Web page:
On a cool Sunday afternoon in May with partly cloudy skies I set out to hike once again the Bugle Trail at Osage Hills State Park. I parked by the park swimming pool and soon dove down off trail to Sand Creek below the waterfalls to enjoy the greenery from recent spring rains. The steep bluffs across the creek here mark the southern boundary of the park and I scampered alongside the creek past a large fallen tree to reach the triple falls. The creek was flowing well, water cascading across most of the breadth of the jagged upper falls.
Spiderwort was blooming as I climbed toward the group camp. Soon I was on the bluffs near the group camp and spied a social trail I’d spied before along their base. For the first time in my many trips along this trail I decided to access that bushwhack and found it quite photogenic. The trail led quite a ways along the base of the bluff, past rock nicely eroded with some visible bedding planes.
I found a new sign along the cabin trail indicating the path and old stone stairway to the ball field and traipsed across the field over to the high bluffs farther upstream. Here I spotted the diving tree below the bluffs and decided, for the first time in years of visits, to find the bushwhack down to it. It ran along a dark bluff to the tree where someone long ago nailed boards for illicit dives into the creek.
Climbing back up I admired the eroded stone, shot some more spiderwort, and then spotted a woman sitting at the far end of the bluffs, contemplating the view. Careful not to disturb her, I retreated back to the Bugle Trail and made my way past the observation tower up to the CCC camp, where I took a shot of the park water tower against the sky.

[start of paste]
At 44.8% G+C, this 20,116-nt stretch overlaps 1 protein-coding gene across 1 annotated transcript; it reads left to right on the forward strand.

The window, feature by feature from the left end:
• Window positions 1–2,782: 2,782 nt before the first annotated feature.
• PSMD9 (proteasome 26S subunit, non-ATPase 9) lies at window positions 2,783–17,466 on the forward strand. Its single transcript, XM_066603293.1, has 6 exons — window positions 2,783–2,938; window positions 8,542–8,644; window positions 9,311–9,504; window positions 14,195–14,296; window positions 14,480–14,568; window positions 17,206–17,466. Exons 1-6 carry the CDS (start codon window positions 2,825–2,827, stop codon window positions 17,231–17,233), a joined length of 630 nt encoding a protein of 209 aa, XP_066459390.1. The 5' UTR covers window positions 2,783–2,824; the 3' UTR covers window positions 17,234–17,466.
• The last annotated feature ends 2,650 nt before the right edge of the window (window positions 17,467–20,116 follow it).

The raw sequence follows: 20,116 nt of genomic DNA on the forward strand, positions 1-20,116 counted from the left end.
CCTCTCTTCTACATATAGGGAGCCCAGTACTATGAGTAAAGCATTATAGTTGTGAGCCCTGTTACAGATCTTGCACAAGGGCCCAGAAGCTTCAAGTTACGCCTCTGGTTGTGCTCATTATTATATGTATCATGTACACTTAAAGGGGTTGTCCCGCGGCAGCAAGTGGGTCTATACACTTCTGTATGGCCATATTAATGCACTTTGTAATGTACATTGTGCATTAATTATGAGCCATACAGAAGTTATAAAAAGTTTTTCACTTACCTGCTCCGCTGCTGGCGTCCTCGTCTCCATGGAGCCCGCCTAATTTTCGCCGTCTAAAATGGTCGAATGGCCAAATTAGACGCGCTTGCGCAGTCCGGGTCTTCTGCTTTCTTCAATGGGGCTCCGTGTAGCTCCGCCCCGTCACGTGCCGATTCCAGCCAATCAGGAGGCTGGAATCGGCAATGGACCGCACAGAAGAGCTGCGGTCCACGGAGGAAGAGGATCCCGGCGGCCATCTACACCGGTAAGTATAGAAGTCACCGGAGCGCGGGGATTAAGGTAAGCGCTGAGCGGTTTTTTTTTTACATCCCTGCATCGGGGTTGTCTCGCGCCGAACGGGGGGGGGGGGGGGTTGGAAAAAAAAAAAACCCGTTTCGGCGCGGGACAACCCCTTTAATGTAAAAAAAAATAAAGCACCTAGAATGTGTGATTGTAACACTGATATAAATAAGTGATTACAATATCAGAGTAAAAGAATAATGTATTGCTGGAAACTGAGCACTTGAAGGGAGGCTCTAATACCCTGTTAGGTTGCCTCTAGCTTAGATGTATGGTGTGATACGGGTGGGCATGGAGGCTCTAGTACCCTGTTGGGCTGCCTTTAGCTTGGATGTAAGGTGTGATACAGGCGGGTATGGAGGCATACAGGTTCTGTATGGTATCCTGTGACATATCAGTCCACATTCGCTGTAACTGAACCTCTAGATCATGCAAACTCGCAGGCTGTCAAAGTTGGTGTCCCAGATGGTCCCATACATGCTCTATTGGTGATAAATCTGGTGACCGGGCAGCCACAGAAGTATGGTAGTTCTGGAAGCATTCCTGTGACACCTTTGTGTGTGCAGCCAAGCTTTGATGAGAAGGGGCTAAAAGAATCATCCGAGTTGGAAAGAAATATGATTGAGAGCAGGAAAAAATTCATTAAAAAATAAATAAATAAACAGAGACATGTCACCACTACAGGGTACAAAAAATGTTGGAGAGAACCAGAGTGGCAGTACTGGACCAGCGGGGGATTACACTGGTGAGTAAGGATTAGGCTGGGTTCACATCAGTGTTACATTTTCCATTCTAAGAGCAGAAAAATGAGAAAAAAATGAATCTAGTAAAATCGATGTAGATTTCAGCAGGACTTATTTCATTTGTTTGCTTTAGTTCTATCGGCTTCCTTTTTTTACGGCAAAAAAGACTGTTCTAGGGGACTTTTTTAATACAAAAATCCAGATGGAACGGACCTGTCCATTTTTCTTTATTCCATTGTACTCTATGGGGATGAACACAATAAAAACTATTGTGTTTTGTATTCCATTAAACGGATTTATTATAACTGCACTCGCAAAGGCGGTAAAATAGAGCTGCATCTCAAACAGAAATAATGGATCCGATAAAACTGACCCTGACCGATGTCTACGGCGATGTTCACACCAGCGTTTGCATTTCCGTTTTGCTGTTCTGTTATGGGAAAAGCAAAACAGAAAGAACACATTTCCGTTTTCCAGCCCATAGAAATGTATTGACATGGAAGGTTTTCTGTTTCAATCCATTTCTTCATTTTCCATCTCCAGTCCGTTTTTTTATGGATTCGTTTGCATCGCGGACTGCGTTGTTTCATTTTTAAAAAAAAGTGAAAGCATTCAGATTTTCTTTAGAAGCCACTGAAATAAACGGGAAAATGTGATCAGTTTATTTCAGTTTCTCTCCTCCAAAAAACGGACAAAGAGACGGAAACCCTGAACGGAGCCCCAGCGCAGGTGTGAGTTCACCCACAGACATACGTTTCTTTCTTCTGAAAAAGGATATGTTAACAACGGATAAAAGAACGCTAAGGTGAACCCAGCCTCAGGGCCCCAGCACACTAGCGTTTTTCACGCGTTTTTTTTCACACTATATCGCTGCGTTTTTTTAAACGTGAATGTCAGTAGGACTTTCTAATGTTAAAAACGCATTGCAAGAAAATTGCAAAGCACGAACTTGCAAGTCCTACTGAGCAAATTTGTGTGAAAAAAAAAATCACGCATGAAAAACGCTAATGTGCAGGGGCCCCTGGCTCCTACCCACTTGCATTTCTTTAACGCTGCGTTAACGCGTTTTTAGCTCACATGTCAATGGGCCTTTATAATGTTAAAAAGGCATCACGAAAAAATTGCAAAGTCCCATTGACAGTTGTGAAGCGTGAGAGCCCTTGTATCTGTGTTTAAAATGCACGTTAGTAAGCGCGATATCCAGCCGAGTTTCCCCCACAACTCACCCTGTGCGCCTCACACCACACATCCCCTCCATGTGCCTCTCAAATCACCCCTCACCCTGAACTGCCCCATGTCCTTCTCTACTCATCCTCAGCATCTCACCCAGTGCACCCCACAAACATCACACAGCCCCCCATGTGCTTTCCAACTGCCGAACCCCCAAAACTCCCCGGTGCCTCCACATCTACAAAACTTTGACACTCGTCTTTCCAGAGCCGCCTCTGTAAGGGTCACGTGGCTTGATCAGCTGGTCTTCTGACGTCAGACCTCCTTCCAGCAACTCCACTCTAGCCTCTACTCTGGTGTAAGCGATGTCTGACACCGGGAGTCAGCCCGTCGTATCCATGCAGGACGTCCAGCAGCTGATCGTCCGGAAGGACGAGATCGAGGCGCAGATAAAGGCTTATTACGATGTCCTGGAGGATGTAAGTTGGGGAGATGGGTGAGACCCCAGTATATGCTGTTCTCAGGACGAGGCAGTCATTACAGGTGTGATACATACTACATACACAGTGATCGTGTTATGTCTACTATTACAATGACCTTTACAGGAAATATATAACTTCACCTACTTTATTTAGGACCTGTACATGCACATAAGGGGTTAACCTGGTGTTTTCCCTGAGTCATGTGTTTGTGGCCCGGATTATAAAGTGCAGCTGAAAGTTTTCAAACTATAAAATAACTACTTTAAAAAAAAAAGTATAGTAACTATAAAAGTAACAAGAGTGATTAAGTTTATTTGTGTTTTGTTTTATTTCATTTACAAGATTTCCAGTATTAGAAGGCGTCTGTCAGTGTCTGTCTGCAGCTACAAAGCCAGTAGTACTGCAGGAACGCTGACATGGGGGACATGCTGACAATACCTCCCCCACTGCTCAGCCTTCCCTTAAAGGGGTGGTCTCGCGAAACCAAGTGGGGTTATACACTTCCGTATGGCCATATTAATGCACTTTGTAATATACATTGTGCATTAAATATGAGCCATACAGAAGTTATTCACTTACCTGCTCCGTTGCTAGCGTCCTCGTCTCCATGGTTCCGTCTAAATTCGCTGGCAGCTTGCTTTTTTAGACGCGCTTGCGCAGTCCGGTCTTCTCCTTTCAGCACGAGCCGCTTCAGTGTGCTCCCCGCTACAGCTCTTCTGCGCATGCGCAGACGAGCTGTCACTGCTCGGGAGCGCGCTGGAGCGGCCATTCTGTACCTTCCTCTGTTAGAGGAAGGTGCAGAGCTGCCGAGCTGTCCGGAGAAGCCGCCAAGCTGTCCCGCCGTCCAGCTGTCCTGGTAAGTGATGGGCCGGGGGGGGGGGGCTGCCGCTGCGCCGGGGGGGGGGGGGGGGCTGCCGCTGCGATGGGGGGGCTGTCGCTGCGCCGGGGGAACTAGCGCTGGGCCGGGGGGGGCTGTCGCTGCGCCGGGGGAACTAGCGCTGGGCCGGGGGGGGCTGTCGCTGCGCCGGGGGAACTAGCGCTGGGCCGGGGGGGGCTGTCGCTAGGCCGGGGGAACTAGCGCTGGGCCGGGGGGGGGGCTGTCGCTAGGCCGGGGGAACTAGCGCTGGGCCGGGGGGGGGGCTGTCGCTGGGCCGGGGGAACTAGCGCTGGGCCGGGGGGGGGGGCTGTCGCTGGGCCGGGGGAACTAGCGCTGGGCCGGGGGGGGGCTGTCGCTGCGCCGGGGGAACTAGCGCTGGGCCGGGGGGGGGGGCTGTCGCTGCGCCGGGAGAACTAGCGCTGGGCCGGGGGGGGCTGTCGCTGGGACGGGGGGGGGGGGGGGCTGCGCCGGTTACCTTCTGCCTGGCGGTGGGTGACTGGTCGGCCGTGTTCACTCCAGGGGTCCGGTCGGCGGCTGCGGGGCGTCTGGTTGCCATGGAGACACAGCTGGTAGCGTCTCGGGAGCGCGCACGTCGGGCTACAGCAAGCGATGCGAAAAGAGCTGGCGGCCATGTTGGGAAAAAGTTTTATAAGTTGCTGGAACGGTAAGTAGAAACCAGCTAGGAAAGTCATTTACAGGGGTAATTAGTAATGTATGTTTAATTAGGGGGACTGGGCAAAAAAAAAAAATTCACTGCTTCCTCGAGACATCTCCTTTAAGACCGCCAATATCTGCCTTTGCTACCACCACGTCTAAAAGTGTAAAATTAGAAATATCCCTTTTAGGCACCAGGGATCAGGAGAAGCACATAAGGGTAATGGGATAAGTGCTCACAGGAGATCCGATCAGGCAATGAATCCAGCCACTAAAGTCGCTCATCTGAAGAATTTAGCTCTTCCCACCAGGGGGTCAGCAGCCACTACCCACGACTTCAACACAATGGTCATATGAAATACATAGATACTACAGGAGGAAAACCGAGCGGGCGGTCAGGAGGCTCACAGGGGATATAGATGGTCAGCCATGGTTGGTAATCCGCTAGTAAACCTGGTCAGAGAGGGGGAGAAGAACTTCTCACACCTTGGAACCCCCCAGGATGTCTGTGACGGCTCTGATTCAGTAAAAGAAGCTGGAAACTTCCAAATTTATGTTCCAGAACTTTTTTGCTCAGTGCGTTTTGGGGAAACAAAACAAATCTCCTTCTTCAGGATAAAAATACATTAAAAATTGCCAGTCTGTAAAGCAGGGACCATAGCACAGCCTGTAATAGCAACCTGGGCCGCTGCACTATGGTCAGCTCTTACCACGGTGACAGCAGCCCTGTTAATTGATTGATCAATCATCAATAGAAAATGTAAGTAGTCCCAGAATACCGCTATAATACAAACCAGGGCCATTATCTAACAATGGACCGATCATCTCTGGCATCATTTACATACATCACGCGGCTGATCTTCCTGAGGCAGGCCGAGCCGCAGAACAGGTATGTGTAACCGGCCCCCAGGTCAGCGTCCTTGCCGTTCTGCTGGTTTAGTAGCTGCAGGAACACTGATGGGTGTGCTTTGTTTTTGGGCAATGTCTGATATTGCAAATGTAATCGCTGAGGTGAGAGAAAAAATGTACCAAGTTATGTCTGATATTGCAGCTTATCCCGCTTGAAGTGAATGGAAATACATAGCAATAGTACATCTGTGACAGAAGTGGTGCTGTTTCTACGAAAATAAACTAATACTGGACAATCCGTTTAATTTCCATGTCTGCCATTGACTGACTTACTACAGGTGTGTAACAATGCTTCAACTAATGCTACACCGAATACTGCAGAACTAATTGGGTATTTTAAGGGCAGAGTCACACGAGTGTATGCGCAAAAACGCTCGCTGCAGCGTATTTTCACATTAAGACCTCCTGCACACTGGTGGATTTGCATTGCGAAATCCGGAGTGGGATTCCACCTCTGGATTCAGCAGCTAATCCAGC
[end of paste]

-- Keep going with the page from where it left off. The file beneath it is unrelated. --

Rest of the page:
Dramatic clouds hung above Lookout Lake. Crossing the dam, I found the spillway fairly dry and clambered down through it for a panoramic view of the beautifully broken bluff there from a different angle than my usual shot of it. I passed the turnoff for the bicycle trails, which also sported a new sign. Along the trail back to the car I passed oxeye daisies and tickseed with close and separated petals, using my iPhone’s 8mm app to capture myself trekking along.
I read Kafka’s The Trial this past week, prompted by my affection for the 1962 film of it by Orson Welles. Today’s lovely five-mile walk through Osage Hills was quite a contrast to the oppressive gloom of that short novel, reminding me of Chapter XVIII: A Flood of Sunshine in The Scarlet Letter when Hester flings her stigmatic symbol away and the sun bursts through the forest gloom to illuminate her and poor Dimmesdale in an all-too-brief moment of hope before fate tightens its grasp upon them both. My nature walks are similarly a welcome contrast to work days spent in concrete cells under a fluorescent sky. No wonder I regard Oscar Wilde’s finest lines as the ones he wrote in the gloom of Reading Gaol, anticipating the healing freedom of Nature upon his release:
Society, as we have constituted it, will have no place for me, has none to offer; but Nature, whose sweet rains fall on unjust and just alike, will have clefts in the rocks where I may hide, and secret valleys in whose silence I may weep undisturbed. She will hang the night with stars so that I may walk abroad in the darkness without stumbling, and send the wind over my footprints so that none may track me to my hurt: she will cleanse me in great waters, and with bitter herbs make me whole.